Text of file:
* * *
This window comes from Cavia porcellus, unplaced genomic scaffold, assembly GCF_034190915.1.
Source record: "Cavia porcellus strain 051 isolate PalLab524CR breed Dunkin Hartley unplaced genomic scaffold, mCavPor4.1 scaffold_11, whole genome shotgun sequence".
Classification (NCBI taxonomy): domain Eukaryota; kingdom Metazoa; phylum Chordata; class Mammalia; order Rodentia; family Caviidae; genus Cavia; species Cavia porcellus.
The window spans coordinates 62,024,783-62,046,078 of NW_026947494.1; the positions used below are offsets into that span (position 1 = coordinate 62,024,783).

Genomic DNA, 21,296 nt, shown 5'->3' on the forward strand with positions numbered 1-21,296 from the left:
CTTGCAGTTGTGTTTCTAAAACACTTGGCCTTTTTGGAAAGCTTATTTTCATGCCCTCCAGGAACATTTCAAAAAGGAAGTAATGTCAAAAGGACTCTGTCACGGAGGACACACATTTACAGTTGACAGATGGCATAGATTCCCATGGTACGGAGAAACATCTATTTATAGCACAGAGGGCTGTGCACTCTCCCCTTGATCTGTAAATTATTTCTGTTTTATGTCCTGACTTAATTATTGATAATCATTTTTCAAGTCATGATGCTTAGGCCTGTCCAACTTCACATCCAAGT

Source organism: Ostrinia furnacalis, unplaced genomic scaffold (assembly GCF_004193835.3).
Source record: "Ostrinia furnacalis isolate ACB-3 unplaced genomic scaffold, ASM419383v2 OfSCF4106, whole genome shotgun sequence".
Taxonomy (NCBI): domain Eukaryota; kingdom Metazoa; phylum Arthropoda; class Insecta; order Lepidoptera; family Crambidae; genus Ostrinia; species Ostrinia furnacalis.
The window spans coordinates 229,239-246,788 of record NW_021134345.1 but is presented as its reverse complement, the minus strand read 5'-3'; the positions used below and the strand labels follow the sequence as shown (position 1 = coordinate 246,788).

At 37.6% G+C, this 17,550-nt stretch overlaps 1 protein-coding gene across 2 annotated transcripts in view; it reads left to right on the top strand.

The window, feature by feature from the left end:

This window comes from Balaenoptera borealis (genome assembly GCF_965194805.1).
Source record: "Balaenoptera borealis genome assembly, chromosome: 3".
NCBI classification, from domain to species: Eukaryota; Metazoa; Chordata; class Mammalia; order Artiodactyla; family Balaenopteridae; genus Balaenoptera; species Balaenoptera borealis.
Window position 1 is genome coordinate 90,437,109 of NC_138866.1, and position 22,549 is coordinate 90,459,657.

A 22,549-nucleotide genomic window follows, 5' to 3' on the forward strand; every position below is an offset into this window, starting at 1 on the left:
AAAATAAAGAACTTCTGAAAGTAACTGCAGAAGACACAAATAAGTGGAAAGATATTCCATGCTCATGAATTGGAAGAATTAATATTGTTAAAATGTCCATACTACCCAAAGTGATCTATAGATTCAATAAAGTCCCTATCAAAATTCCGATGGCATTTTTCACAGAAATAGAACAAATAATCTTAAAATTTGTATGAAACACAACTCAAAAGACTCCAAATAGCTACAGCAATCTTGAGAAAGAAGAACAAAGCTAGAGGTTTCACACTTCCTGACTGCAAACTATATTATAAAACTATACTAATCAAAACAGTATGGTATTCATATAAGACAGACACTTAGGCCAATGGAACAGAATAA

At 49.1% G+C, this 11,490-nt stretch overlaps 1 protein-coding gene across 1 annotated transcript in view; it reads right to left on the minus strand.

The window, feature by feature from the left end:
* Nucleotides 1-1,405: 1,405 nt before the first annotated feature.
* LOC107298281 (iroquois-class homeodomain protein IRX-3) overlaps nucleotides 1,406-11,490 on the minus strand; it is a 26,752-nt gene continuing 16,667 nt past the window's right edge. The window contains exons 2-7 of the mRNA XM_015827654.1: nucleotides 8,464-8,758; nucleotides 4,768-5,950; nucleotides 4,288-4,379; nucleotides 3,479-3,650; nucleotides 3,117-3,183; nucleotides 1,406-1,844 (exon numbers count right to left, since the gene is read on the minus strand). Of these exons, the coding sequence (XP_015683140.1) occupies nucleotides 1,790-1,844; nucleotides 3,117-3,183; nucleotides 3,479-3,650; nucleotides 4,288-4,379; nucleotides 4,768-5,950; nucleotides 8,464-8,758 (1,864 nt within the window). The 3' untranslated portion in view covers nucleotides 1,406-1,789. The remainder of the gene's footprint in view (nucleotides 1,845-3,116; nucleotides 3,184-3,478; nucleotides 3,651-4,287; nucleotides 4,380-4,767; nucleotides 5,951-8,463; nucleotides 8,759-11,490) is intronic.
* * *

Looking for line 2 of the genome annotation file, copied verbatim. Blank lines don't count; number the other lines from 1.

Source record: "Cavia porcellus strain 051 isolate PalLab524CR breed Dunkin Hartley unplaced genomic scaffold, mCavPor4.1 scaffold_11, whole genome shotgun sequence".